Challengers to Springfield Mayor Domenic Sarno enjoyed some brisk fundraising as the race itself picks up speed. While May reports, which will be due in a few days, should show whether candidates can maintain this pace, the April numbers could alter some of the assumptions about the money race.
What are elections about? The smart political operative will tell you they are about the future.
That was not exactly on tap when Springfield Mayor Domenic Sarno launched his reelection Wednesday at the Greek Cultural Center.
SPRINGFIELD—Tucked between passage of the House’s budget and the Senate’s introduction of its version was a briefing on Beacon Hill happenings from the legislative delegation for the commonwealth’s third city. Last Tuesday, Springfield’s five reps, one senator and staff for the other, took turns describing their priorities.
The Springfield City Council remains a sea of relative political calm even as the mayoral race begins to make waves. Fortuitously, Monday’s meeting included three challengers to Mayor Domenic Sarno—two incumbent councilors and a former councilor all of whom support a bill to make a local singer’s tune the state jazz song.
The opposition to Springfield Mayor Domenic Sarno has been busy. They have little choice to be otherwise given Sarno’s advantages. It is no surprise that aside from squirreling away campaign funds, Sarno has barely campaigned.
That may be changing. Fitfully but notably, the incumbent has begun to heave himself onto the stump.
Less than a week ago, the Springfield Election Commission flung open its doors to candidates in a year with historic interest, several have already submitted their filings to run. Candidates have until June 6 to turn in signatures but as of this posting nine could not wait that long.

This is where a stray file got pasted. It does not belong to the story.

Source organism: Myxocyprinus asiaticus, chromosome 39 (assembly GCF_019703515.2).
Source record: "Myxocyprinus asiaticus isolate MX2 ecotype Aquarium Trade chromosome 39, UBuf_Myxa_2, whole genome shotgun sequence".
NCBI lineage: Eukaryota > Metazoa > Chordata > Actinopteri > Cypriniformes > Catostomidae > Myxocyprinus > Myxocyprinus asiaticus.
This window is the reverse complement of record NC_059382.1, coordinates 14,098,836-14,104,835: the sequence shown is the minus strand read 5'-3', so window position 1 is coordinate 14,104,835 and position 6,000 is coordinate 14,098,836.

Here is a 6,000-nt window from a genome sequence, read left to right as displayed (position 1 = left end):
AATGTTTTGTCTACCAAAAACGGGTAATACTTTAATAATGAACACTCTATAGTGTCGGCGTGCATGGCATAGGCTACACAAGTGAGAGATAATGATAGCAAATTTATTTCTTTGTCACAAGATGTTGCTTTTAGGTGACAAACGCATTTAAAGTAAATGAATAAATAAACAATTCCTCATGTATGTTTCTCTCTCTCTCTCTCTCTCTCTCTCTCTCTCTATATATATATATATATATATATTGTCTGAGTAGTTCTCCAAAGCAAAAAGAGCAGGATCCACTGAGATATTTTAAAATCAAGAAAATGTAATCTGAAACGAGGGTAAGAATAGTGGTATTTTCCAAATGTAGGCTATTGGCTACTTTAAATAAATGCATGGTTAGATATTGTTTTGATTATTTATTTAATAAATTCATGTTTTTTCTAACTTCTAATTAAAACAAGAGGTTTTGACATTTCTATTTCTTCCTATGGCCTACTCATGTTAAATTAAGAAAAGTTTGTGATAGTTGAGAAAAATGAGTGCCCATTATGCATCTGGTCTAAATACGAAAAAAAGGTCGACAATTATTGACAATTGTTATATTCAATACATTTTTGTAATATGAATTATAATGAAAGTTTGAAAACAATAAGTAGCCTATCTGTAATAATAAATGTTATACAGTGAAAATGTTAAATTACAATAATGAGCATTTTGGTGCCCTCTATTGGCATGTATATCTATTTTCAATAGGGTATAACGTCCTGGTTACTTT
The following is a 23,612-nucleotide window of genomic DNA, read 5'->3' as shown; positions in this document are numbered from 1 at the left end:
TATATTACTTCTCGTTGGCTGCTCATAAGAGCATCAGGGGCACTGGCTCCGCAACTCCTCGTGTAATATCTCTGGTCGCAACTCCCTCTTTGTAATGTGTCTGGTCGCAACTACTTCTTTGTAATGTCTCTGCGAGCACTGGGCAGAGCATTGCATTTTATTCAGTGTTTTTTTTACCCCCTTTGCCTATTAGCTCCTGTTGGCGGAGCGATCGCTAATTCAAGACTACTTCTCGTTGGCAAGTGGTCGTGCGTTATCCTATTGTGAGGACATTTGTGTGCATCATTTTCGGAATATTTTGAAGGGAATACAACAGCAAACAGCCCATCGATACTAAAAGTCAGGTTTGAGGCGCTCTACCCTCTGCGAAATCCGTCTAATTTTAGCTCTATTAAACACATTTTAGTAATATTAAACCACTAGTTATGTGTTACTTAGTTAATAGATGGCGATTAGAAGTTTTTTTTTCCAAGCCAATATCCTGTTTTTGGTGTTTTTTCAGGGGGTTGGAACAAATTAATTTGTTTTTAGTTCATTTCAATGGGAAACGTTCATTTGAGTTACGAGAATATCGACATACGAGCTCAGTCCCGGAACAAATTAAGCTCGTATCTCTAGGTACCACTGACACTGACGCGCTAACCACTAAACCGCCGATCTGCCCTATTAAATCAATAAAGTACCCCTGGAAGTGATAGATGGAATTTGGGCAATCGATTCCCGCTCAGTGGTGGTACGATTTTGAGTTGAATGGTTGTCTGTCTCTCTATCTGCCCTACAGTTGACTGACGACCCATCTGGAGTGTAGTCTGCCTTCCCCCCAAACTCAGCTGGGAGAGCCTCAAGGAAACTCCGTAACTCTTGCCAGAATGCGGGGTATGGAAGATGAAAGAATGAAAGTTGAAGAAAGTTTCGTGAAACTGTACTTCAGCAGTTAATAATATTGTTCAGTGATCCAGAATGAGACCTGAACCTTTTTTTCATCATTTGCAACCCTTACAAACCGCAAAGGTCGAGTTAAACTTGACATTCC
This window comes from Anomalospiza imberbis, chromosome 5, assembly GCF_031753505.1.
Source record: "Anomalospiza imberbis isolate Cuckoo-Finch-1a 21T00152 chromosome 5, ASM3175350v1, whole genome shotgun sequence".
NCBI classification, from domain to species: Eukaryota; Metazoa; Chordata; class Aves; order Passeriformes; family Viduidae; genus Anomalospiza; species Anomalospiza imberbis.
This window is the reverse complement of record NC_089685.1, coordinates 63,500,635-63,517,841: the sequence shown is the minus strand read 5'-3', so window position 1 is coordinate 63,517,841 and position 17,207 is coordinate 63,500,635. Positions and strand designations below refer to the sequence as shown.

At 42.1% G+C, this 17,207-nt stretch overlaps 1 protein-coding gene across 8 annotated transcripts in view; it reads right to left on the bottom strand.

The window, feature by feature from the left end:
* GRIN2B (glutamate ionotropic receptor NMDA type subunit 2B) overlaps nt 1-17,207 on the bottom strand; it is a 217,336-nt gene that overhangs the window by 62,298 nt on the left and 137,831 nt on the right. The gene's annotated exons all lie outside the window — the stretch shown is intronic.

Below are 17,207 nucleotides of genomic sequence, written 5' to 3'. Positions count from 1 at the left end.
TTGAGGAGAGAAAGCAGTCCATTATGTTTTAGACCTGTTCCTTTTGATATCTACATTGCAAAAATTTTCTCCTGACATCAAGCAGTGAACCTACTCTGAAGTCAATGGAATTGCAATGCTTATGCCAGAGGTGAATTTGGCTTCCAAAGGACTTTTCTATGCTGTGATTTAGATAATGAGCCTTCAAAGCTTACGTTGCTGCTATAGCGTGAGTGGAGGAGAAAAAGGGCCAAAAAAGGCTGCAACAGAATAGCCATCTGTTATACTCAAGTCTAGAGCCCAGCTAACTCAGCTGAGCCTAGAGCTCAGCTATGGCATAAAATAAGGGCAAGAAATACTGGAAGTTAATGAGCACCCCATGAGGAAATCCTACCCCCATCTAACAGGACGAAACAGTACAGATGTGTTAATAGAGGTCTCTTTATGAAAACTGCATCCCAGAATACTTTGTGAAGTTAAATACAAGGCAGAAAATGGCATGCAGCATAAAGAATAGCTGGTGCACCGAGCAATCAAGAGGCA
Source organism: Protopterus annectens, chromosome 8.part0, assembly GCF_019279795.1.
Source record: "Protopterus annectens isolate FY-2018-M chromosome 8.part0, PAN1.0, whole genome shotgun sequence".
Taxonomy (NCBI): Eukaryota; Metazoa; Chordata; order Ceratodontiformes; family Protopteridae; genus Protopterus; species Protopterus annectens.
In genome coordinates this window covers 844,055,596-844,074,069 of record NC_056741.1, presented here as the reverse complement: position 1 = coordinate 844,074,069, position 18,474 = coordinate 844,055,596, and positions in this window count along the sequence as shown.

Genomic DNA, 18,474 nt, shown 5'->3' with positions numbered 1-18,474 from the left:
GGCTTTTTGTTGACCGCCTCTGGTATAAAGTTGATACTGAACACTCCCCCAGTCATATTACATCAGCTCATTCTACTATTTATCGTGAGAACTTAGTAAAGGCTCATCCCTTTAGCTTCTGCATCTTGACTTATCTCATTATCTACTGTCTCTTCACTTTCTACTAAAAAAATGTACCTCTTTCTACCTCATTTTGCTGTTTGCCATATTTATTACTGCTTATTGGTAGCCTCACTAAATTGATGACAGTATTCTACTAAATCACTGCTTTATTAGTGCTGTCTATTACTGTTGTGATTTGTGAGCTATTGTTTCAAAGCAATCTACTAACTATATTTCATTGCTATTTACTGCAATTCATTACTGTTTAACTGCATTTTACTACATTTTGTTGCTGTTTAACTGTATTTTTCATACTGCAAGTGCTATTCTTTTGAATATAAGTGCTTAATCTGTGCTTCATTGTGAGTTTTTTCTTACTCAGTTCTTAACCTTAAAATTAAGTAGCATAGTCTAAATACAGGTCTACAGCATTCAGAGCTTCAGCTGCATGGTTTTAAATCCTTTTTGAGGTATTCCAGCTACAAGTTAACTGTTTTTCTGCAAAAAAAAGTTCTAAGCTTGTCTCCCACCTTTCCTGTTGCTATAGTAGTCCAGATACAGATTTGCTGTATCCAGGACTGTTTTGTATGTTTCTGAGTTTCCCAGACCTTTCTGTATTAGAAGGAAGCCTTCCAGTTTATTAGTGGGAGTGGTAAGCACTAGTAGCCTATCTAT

On Thursday, following commonwealth’s upper legislative chamber’s announcement, the Massachusetts House of Representatives released committee assignments for the 193rd General Court. For the 413, the changes ranged from minimal to dramatic.
On Thursday, Springfield State Representative Orlando Ramos joined the unusually large field of heavy hitters trying to unseat Mayor Domenic Sarno. A two-term rep and before that a four-term ward councilor, Ramos will try to leverage his 10 years in elective office during the race.
The race for mayor of Springfield shifted into a higher gear with the entry of a third top-tier candidate Jesse Lederman, the Council President and three-term at-large councilor, declared his candidacy in a Tuesday morning press release and video.